Prime Minister Gaston Browne, delivering the EC$1.64 billion budget to Parliament on Thursday, said that the bond with a 10 year, 4.5 per cent instrument registered on Euroclear, “is the first and largest bond of its kind issued by Antigua and Barbuda and it has been fully subscribed.
“This financing provides an incredible opportunity for the government to re-profile its debt, to ensure sustainability going forward, and to invest in strategic projects that will drive economic growth, create employment, and generate increased revenue to finance government operations.”
Browne said that the proceeds from this bond will be used to implement projects that will stimulate the economy and secure growth of eight per cent this year.
He said two of these projects include the acquisition and renovation of the Jolly Beach Hotel and “ensure payment of severance due to the Jolly Beach workers upon successful acquisition of the property. He said the funds will also be used to construct a hotel at Morris Bay.
But Browne said that despite the government being able to raise the money on the international market, a grave anomaly still exists in the way that successful small economies are treated by the international financial institutions and some wealthy countries.
He said developing countries, including some in the region, received financial support from traditional sources such as World Bank and the International Monetary Fund (IMF) to help mitigate the effects of the coronavirus (COVID-19) pandemic on their populations, without having to adopt adjustment programmes and austerity measures that are typically associated with financing from these institutions.
“However, though we too were facing significant economic and social hardships as a result of the pandemic, Antigua and Barbuda did not benefit from the special financing windows intended to help countries impacted by the crisis that has crippled the globe for nearly 24 months.
“That is because, without any regard for the vulnerabilities we face, we are disqualified because of the flawed criterion of high per capita income,” Browne said, adding that “even though our revenues also plummeted, and our people also faced the loss of life and livelihoods, our so-called high-income status prevented us from accessing much-needed financing.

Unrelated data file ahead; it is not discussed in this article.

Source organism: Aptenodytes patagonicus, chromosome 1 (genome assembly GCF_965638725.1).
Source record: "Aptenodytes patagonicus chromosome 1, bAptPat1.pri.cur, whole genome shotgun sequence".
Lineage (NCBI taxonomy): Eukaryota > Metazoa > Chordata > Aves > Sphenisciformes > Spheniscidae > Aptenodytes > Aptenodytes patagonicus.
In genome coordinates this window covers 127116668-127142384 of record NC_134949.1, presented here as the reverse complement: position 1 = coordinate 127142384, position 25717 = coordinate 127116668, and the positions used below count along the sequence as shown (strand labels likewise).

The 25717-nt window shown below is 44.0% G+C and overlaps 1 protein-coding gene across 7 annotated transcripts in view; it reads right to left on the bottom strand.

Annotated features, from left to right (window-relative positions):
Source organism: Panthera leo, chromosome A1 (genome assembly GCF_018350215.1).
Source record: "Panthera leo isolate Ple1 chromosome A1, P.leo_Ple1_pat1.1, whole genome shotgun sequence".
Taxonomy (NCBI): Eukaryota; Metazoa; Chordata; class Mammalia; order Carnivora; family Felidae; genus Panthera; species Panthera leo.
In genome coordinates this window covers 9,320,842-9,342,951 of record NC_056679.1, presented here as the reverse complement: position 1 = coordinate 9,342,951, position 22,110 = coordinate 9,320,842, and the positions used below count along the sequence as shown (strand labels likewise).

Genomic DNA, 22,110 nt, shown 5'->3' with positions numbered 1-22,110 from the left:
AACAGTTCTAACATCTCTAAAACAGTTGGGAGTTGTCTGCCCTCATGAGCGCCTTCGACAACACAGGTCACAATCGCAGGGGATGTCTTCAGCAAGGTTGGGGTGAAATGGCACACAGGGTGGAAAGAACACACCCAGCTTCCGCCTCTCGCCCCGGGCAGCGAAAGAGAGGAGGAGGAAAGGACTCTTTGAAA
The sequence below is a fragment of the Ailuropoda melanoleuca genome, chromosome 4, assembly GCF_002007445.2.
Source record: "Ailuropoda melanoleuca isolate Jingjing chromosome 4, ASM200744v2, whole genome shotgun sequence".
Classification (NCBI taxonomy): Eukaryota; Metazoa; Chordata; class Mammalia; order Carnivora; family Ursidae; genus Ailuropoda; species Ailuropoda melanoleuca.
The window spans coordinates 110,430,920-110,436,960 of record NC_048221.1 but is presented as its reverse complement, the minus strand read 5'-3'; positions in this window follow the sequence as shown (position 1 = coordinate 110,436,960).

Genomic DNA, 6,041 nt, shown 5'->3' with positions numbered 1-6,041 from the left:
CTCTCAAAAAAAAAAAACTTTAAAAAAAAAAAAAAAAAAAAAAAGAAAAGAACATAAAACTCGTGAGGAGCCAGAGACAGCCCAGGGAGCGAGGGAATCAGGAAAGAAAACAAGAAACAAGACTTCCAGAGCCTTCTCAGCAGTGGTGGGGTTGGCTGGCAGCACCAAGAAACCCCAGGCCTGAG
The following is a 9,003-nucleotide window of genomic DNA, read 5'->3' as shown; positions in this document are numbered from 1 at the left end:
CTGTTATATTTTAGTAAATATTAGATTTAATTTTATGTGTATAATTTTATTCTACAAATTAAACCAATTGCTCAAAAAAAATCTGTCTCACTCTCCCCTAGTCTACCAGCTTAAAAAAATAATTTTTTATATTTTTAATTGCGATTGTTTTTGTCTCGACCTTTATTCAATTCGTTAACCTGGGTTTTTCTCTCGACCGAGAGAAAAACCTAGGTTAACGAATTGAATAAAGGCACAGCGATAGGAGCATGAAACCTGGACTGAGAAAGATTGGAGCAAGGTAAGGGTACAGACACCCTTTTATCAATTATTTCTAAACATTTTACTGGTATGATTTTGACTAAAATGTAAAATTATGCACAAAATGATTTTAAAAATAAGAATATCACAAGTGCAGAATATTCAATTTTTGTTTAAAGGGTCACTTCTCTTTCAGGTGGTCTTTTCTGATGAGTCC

“We are the victims of our successes in transforming our nation and achieving high per capita income, social development and political stability in which democratic principles are upheld; including the right to trade union representation and better conditions of employment.
“Further, our attempts to access the IMF’s Rapid Financing Instrument, which is not tied to an IMF programme, was derailed because of our indebtedness and arrears to Paris Club creditors, who, even in the height of the pandemic, refused to reschedule our debt.”
But he said he is happy to note that the efforts of Caricom to present the case for the inclusion of vulnerability in the determination of a country’s eligibility for development assistance have gained traction.
“We intend to continue to pursue this inequity vigorously in every international organisation and bilateral encounter,” Browne said.
Meanwhile, Antigua and Barbuda said that it had received EC$123.1 million in revenue from the Citizenship by Investment Programme (CIP) which provides citizenship to foreign investors in return for making a substantial investment in the socio-economic development of the island.
Antigua and Barbuda is among several Caribbean countries utilising a CBI programme and Prime Minister Browne said that last year a total of 498 applications were received reflecting a 36 per cent increase over the number of applications received in 2020.
“Importantly, even with the impact of the COVID-19 pandemic on travel and global movement of people, applications received by the CIP Unit in 2021, represented a 5.5 per cent increase above applications received in 2019 – the last pre-COVID year.
“Total revenues generated by the CIP programme for the year 2021 amounted to $123.1 million and helped to cushion the adverse effects of declining government revenues from other sources. Those monies were used primarily to help our health sector in our national fight against COVID-19 for the benefit of all our people,” Browne added.
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